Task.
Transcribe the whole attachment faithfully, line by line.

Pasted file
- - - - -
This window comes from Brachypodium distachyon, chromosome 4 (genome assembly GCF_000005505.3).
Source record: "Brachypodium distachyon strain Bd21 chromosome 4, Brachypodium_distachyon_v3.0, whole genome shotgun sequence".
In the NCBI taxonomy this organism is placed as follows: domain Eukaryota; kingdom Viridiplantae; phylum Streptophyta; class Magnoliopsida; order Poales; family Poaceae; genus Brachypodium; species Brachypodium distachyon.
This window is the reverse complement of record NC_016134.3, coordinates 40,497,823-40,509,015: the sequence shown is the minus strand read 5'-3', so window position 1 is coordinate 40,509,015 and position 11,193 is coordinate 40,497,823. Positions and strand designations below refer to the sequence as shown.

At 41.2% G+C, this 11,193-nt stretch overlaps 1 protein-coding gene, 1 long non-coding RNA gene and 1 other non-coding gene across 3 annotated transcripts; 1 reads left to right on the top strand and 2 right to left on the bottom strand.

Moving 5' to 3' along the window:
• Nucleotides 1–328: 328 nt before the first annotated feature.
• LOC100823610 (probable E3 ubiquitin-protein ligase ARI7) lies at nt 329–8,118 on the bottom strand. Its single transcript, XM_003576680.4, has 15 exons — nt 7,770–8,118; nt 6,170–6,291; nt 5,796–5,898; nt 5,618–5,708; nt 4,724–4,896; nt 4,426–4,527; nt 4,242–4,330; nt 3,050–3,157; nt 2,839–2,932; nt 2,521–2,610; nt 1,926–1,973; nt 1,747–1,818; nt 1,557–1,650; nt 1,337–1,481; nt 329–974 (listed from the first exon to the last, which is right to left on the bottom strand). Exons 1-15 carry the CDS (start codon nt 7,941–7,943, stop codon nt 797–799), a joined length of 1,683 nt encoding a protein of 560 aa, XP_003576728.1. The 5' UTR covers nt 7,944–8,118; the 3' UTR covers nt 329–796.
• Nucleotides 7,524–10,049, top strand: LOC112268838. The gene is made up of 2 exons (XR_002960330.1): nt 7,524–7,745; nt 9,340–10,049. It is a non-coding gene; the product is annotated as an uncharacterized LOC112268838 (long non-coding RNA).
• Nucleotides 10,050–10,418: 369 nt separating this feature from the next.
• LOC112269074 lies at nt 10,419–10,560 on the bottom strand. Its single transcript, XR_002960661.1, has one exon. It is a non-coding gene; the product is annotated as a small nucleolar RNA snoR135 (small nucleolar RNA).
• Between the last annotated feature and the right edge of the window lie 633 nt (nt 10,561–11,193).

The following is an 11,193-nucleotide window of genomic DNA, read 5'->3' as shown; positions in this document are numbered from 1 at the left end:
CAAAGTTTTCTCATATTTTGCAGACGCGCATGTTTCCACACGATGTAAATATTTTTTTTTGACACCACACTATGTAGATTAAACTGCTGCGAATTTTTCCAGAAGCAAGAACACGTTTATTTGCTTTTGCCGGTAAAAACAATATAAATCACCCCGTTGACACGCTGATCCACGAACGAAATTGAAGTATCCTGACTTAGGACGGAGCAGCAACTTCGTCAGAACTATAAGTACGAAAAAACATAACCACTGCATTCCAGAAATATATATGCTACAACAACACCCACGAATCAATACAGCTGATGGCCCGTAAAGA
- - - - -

This window comes from Brachypodium distachyon, chromosome 4 (genome assembly GCF_000005505.3).
Source record: "Brachypodium distachyon strain Bd21 chromosome 4, Brachypodium_distachyon_v3.0, whole genome shotgun sequence".
In the NCBI taxonomy this organism is placed as follows: domain Eukaryota; kingdom Viridiplantae; phylum Streptophyta; class Magnoliopsida; order Poales; family Poaceae; genus Brachypodium; species Brachypodium distachyon.
This window is the reverse complement of record NC_016134.3, coordinates 40,497,823-40,509,015: the sequence shown is the minus strand read 5'-3', so window position 1 is coordinate 40,509,015 and position 11,193 is coordinate 40,497,823. Positions and strand designations below refer to the sequence as shown.

At 41.2% G+C, this 11,193-nt stretch overlaps 1 protein-coding gene, 1 long non-coding RNA gene and 1 other non-coding gene across 3 annotated transcripts; 1 reads left to right on the top strand and 2 right to left on the bottom strand.

Moving 5' to 3' along the window:
• Nucleotides 1–328: 328 nt before the first annotated feature.
• LOC100823610 (probable E3 ubiquitin-protein ligase ARI7) lies at nt 329–8,118 on the bottom strand. Its single transcript, XM_003576680.4, has 15 exons — nt 7,770–8,118; nt 6,170–6,291; nt 5,796–5,898; nt 5,618–5,708; nt 4,724–4,896; nt 4,426–4,527; nt 4,242–4,330; nt 3,050–3,157; nt 2,839–2,932; nt 2,521–2,610; nt 1,926–1,973; nt 1,747–1,818; nt 1,557–1,650; nt 1,337–1,481; nt 329–974 (listed from the first exon to the last, which is right to left on the bottom strand). Exons 1-15 carry the CDS (start codon nt 7,941–7,943, stop codon nt 797–799), a joined length of 1,683 nt encoding a protein of 560 aa, XP_003576728.1. The 5' UTR covers nt 7,944–8,118; the 3' UTR covers nt 329–796.
• Nucleotides 7,524–10,049, top strand: LOC112268838. The gene is made up of 2 exons (XR_002960330.1): nt 7,524–7,745; nt 9,340–10,049. It is a non-coding gene; the product is annotated as an uncharacterized LOC112268838 (long non-coding RNA).
• Nucleotides 10,050–10,418: 369 nt separating this feature from the next.
• LOC112269074 lies at nt 10,419–10,560 on the bottom strand. Its single transcript, XR_002960661.1, has one exon. It is a non-coding gene; the product is annotated as a small nucleolar RNA snoR135 (small nucleolar RNA).
• Between the last annotated feature and the right edge of the window lie 633 nt (nt 10,561–11,193).

The following is an 11,193-nucleotide window of genomic DNA, read 5'->3' as shown; positions in this document are numbered from 1 at the left end:
CAAAGTTTTCTCATATTTTGCAGACGCGCATGTTTCCACACGATGTAAATATTTTTTTTTGACACCACACTATGTAGATTAAACTGCTGCGAATTTTTCCAGAAGCAAGAACACGTTTATTTGCTTTTGCCGGTAAAAACAATATAAATCACCCCGTTGACACGCTGATCCACGAACGAAATTGAAGTATCCTGACTTAGGACGGAGCAGCAACTTCGTCAGAACTATAAGTACGAAAAAACATAACCACTGCATTCCAGAAATATATATGCTACAACAACACCCACGAATCAATACAGCTGATGGCCCGTAAAGA